You Won’t Believe What It Takes To Move A 2-Ton Satellite Across California

An inside look at how DigitalGlobe gets ready to launch a satellite into orbit. It’s easier said than done.

You may not have heard of DigitalGlobe, but you’ve definitely seen its work in action.


For over two decades, the company has been capturing high-resolution pictures of the Earth and selling them to organizations you’re familiar with. Much of Google Earth, Google Maps, Apple Maps imagery and surveying systems used by the U.S. government is provided by DigitalGlobe. Its photography has been used for everything from disaster relief to city planning to simply helping your Uber driver figure out where he’s taking you.

On September 15th, the company is launching a brand-new satellite, the WorldView-4, into orbit. This technology is the third generation of the company’s camera system, one that promises to take pictures in even higher resolution because the lens inside it is even thicker. While there have been some advances in using lighter materials to reduce the weight and size of lenses over the last decades, taking high-resolution photographs still requires having very large mirrors and wide diameter lenses. This particular one is 3.6 feet in diameter and made by the Harris Corporation.

This means that the company is essentially flinging a satellite the size of a truck into orbit, weighing 5,500 lbs., and measuring 15 feet long and 7 feet wide. And while DigitalGlobe isn’t able to share exactly how much this particular satellite costs to build, it’s on par with the Worldview-3, the company’s previous satellite, which is valued at $650 million.

The satellite itself was built by Lockheed Martin Space Systems in Sunnyvale, California. Michael Jordan, the chief systems engineer for Worldview-4, has been working on this particular one since 2010. The camera inside is a scientific marvel. It will be orbiting the Earth at a speed of 17,000 miles an hour, but will be able to capture the sharpest, highest-resolution images available on the market.

“If your hand shakes while you’re taking a picture, it gets blurry,” Jordan says. “Our satellite isn’t stopping. Our job has been to tightly control and stabilize the satellite, so while it is moving at that velocity we can take a picture without it coming out blurry at all.”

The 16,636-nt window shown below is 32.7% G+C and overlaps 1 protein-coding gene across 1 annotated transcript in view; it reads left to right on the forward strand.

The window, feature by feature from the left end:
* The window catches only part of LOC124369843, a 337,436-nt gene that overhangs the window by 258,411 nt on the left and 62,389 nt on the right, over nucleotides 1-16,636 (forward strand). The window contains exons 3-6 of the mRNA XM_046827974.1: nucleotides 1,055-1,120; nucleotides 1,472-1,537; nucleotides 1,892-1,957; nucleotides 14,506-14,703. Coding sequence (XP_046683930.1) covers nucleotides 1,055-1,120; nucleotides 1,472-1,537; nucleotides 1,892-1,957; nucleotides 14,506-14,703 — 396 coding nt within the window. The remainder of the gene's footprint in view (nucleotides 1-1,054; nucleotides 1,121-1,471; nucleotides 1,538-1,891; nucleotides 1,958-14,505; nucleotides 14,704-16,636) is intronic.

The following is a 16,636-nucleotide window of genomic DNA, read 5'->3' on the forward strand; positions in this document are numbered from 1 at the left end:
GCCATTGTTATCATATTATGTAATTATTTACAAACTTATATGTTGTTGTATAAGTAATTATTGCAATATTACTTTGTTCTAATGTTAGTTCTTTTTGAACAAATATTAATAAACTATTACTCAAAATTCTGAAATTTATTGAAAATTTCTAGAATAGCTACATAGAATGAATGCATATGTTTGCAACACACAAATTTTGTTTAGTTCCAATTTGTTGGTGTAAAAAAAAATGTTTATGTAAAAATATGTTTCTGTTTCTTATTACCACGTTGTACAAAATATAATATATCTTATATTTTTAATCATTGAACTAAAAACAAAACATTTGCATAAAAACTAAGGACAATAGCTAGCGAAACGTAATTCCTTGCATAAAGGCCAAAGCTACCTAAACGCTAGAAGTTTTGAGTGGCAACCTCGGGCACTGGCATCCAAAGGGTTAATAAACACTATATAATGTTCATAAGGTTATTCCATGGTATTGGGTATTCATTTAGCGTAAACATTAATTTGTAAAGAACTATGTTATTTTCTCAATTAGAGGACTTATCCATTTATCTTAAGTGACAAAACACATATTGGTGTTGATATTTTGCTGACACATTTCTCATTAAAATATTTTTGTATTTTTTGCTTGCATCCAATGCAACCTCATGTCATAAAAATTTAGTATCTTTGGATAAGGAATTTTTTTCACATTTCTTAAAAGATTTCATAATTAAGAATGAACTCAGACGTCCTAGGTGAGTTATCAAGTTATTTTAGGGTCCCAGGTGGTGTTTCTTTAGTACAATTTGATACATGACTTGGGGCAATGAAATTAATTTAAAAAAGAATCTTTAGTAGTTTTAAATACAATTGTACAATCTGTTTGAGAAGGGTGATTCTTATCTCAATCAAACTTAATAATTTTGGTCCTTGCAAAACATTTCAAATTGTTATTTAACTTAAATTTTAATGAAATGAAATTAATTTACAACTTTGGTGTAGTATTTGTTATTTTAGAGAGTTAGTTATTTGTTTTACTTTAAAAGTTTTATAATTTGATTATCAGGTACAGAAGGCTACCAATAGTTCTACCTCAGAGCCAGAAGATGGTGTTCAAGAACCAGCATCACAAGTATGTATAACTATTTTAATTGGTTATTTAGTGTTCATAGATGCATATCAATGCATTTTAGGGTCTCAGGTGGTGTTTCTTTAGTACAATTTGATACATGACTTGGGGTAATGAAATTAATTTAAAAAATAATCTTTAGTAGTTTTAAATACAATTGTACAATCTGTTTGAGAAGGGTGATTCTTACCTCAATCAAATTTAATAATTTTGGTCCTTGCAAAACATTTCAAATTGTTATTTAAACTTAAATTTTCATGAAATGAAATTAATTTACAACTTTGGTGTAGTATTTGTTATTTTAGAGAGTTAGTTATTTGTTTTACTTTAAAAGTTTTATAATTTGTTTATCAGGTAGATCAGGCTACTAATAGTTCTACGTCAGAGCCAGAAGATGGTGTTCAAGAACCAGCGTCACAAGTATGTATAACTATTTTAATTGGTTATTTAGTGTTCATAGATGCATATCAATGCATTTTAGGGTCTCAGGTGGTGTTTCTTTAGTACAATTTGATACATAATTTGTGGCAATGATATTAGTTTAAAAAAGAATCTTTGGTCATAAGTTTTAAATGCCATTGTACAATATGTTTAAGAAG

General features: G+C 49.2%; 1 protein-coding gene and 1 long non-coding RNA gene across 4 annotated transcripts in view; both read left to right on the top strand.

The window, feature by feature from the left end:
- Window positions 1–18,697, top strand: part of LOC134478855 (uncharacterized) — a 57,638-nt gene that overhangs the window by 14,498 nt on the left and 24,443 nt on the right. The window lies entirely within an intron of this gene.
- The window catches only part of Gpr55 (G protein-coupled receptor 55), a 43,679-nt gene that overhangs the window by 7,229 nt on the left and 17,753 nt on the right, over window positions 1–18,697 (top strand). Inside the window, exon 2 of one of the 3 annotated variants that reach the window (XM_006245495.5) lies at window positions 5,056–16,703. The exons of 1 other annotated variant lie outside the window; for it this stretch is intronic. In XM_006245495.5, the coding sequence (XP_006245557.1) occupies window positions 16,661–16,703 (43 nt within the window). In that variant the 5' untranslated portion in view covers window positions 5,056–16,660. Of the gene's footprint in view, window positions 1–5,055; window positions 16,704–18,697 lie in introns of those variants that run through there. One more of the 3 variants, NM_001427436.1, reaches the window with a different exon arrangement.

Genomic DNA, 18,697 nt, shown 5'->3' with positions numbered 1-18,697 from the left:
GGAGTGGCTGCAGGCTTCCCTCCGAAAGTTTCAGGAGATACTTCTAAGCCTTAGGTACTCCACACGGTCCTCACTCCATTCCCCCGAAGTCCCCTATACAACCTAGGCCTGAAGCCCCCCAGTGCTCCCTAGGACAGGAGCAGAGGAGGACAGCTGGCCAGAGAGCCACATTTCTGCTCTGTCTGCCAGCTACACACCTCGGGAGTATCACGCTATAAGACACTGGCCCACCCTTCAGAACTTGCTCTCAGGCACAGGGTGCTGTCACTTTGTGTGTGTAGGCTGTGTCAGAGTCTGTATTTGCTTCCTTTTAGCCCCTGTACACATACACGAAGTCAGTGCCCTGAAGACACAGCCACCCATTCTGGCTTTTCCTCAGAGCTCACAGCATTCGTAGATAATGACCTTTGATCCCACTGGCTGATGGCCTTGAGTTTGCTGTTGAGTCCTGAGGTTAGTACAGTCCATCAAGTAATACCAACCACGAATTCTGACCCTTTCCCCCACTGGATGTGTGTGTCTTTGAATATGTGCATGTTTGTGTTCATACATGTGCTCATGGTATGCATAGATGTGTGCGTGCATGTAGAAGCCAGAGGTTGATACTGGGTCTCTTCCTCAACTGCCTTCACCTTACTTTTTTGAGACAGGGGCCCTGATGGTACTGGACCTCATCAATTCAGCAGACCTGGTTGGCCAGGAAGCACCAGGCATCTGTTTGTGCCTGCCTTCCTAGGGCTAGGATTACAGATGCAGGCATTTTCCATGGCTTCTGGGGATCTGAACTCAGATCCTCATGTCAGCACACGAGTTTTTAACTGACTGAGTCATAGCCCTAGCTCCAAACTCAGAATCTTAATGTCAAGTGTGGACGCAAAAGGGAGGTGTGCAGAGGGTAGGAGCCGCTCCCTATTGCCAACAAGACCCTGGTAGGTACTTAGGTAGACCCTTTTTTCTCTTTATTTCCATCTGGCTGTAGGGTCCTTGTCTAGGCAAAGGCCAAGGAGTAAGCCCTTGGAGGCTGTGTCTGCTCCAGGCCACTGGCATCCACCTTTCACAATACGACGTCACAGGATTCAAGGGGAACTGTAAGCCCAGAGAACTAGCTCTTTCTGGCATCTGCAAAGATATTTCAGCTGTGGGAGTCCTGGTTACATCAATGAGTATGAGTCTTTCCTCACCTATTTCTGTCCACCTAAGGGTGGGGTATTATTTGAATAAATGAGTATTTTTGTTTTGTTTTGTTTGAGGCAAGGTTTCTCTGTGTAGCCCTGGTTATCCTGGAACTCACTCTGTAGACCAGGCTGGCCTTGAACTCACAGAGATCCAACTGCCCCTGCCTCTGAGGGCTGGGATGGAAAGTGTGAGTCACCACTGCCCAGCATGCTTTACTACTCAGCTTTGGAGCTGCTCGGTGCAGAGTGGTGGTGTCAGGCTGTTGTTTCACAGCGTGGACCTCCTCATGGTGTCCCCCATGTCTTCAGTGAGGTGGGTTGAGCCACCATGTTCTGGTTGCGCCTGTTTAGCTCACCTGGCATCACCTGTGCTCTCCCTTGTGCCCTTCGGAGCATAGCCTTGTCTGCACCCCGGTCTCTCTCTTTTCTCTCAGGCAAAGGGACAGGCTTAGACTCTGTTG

Over the last few weeks, he’s been working on transferring it to the Vandenberg Air Force Base’s Space Launch Complex near Santa Maria, California, about 245 miles away. “It’s a bit bittersweet for me,” Jordan tells Fast Company. “I was with it since we were designing it on paper and here we are sending it off.”


But sending it off is easier said than done. Jordan talks me through the laborious process of transferring the satellite from the lab in which it’s built to the launch site and then into outer space.

Beware Of Germs

Satellites such as this one are built in pristine conditions, in rooms where every aspect of the environment is carefully controlled. As Jordan and his team were building it, they wore clean-room suits, special booties, and hair bonnets. “We’re building something that is designed to last a long time–at least 7 years–in outer space, without any human intervention or human interaction,” Jordan says. “No astronauts are going out there to fix it.”

The engineers are extremely careful during the building process because they don’t want any foreign objects, debris, or moisture to enter the satellite and somehow affect its operation in the future. “Anything that’s not controlled, over years of service, can degrade your satellite in unintended ways,” Jordan says.